Lilikoi: the name itself sounds like poetry, rolling off the tongue with a lyrical, percussive rhythm. Those from the mainland might be more familiar with the name of passionfruit, which has its own uniquely romantic aura. No matter what you call it, you’ll never forget this tropical treat after your first encounter.
Native to Brazil, lilikoi was introduced to Hawaii via Australia around 1880, where it quickly took root in the fertile volcanic soil. Once found only in fruit punch farther afield, Hawaiian passion fruit is now available fresh, frozen, and pureed worldwide.
If you’re curious about lilikoi but don’t know where to start, here’s everything you need to know.
Lilikoi (pronounced lee-lee-coy) is the Hawaiian word for passionfruit, which can also be spelled as passion fruit (two words), and it is distinctive in every way. Brilliant multi-colored blossoms that grow on climbing vines transform into small, round fruits that are either yellow or purple in color.
When ripe, they become dimpled and soft, which might seem old or subpar to the untrained eye. Smooth, hard lilikoi aren’t ready for harvest and will be incredibly sour.
Inside the tough shell lies a sticky yellow goo, dotted with hard black seeds. The seeds are edible, but some people chose to strain them out as a textural preference. If eaten plain, you can scoop the insides out with a spoon like pudding. They’re especially refreshing chilled, straight out of the fridge.
The growing season is from July to December, but lilikoi puree can be found in some specialty markets year-round. This is the easiest way to use it in recipes since it takes many fresh lilikoi to produce enough pulp to cook or bake with. Considering the labor and expense, bottled or frozen seedless pulp is often a smart shortcut to take advantage of.
Although it’s a headlining component of classic POG juice, the blend of passion fruit juice, orange juice, and guava nectar doesn’t do proper justice to the fragrant and delicate flavor of fresh lilikoi.
Sweetness is secondary, with a tart, tangy, and floral taste that takes the lead. Riper fruits are sweeter, and purple lilikoi tend to be sweeter than yellow. Quality can vary greatly so don’t be discouraged if it’s not love at first taste.
How can you tell when a lilikoi is ripe? Liliko’i is not fully ripe until the hard outer skin becomes very wrinkly. It should look more like a gold ball—if it’s still smooth, wait! If you open a passion fruit too soon, it will be very tart, almost too sour to enjoy.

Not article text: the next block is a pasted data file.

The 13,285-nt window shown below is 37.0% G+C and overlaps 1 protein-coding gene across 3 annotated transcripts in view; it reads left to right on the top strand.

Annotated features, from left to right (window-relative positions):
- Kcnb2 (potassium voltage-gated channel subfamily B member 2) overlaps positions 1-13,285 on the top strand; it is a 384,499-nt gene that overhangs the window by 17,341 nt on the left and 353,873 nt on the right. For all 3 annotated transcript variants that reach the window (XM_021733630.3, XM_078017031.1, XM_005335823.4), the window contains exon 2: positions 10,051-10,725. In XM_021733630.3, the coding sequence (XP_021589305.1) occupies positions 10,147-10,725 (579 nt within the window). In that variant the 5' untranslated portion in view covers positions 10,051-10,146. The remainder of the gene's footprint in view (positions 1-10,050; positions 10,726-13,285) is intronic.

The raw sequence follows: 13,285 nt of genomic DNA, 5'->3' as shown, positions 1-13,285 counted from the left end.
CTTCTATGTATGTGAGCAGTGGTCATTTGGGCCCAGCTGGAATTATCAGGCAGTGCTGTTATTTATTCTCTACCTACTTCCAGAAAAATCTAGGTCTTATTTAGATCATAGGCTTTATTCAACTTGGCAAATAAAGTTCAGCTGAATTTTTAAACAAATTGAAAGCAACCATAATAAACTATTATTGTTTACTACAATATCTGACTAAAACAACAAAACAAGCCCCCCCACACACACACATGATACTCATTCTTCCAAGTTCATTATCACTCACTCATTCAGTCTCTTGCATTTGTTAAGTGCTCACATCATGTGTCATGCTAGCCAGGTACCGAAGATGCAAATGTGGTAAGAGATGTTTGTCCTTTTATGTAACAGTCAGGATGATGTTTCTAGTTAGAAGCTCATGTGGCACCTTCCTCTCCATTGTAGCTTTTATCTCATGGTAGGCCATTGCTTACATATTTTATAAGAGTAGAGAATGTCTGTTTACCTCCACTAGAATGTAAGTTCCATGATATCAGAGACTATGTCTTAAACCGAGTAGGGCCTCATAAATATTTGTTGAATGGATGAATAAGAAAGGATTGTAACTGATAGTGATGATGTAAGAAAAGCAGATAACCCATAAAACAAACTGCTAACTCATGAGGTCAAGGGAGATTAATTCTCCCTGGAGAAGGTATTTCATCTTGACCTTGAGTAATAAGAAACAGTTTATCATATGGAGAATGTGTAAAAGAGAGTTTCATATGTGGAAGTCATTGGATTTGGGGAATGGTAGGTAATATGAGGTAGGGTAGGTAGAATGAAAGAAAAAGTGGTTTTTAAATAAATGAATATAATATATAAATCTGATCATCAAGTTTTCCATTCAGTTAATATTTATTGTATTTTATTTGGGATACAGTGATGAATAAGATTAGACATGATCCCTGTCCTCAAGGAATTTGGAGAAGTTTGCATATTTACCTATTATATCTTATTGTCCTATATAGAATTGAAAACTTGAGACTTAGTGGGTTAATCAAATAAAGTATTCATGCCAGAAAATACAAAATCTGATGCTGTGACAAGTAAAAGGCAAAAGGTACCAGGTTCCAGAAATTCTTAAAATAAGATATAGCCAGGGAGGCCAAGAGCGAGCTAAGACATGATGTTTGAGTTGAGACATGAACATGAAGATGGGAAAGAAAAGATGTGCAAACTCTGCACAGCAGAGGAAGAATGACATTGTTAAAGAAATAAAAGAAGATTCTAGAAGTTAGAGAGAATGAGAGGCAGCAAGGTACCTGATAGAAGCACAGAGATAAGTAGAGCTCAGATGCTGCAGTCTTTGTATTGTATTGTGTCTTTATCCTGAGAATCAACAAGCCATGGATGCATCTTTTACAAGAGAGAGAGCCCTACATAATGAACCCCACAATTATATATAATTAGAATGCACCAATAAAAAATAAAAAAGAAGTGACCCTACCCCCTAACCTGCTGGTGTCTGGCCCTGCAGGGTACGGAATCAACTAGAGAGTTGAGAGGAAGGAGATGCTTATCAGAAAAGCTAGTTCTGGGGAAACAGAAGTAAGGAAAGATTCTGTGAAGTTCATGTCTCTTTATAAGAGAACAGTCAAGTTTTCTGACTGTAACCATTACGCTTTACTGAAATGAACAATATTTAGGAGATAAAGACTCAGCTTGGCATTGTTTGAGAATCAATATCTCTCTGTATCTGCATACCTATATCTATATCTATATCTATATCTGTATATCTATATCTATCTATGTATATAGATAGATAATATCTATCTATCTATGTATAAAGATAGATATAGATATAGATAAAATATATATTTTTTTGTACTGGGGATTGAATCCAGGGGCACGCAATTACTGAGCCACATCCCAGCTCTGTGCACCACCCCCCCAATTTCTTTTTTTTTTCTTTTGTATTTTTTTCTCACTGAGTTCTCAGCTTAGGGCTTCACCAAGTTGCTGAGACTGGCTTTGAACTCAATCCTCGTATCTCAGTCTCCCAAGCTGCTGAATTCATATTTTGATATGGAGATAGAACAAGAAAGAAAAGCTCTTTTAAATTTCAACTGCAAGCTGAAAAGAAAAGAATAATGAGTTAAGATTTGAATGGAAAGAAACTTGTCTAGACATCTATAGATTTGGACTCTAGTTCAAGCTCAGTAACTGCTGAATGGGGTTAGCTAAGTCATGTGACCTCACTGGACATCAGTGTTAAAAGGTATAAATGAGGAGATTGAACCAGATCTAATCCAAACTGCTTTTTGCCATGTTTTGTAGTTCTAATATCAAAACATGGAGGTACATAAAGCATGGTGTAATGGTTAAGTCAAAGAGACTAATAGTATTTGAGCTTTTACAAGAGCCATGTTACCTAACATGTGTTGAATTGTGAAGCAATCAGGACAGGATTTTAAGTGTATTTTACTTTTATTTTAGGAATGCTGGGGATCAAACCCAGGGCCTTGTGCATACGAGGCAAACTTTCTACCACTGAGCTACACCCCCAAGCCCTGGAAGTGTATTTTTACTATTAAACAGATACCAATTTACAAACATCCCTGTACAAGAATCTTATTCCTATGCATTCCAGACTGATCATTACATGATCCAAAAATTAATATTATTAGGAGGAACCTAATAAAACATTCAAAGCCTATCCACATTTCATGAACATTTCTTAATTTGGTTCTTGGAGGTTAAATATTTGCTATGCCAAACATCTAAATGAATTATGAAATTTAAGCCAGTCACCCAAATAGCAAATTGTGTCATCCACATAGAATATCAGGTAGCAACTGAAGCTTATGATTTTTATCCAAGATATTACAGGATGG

If you have a passion fruit that’s not ripe yet, simply leave it on the counter for several days and allow it to ripen.
You can also take note of the color. Passion fruit starts out green, and then turns yellow, pink, or purple as it matures. Yellow Liliko’i will remain bright yellow when fully ripe, and the purple lilikoi will take on a deeper color, such as dark purple, when very ripe. Green passion fruit are unripe and should be left on the vine, or if already picked, can be left on the counter for 3-7 days to ripen.
The beauty of lilikoi is its endless versatility. It’s just as compelling in savory dishes as it is in desserts. If you’re new to the world of passionfruit, here are a few easy ways to try it out:
Nothing at all! Lilikoi is simply the Hawaiian name while passion fruit is the English translation.
Yes, lilikoi is incredibly nutritious! It’s so full of vitamins and minerals that it’s considered a superfood by many. To reap the most benefits, seek out fresh or no-sugar-added options. Lilikoi is particularly high in Vitamin C, Vitamin A, fiber, and is low in calories, which makes it a smart snack.
Lilikoi needs a tropical climate to thrive but has been known to do well in some parts of California and Florida in particular. If you have a controlled indoor environment like a greenhouse, you might have some luck, too. You can save the seeds inside fresh lilikoi, germinate them, and plant them in mineral rich soil. The vines do like to climb, so make sure you have a trellis or tomato cage nearby. For more advice, visit this in-depth lilikoi plant gardening tutorial.
Once ripened, store whole passion fruits in the fridge to keep them fresh for 1 to 2 weeks. Once cut open, passion fruit pulp can be stored in an airtight container and refrigerated for 2 to 3 days, or frozen for up to 6 months.
Lilikoi vary in size, but on average, each passionfruit will yield about 1 ½ to 2 tablespoons of pulp with seeds. For 1 cup of passionfruit pulp with seeds, you’ll need about 12 whole passionfruit.
If you’re ready to get into the kitchen and whip up something more creative with lilikoi, here are some decadent recipes to show case the unique tropical fruit:
This guide to lilikoi was written with support from Hannah Kaminsky and edited by Rachel Lessenden. Photos sourced from Canva.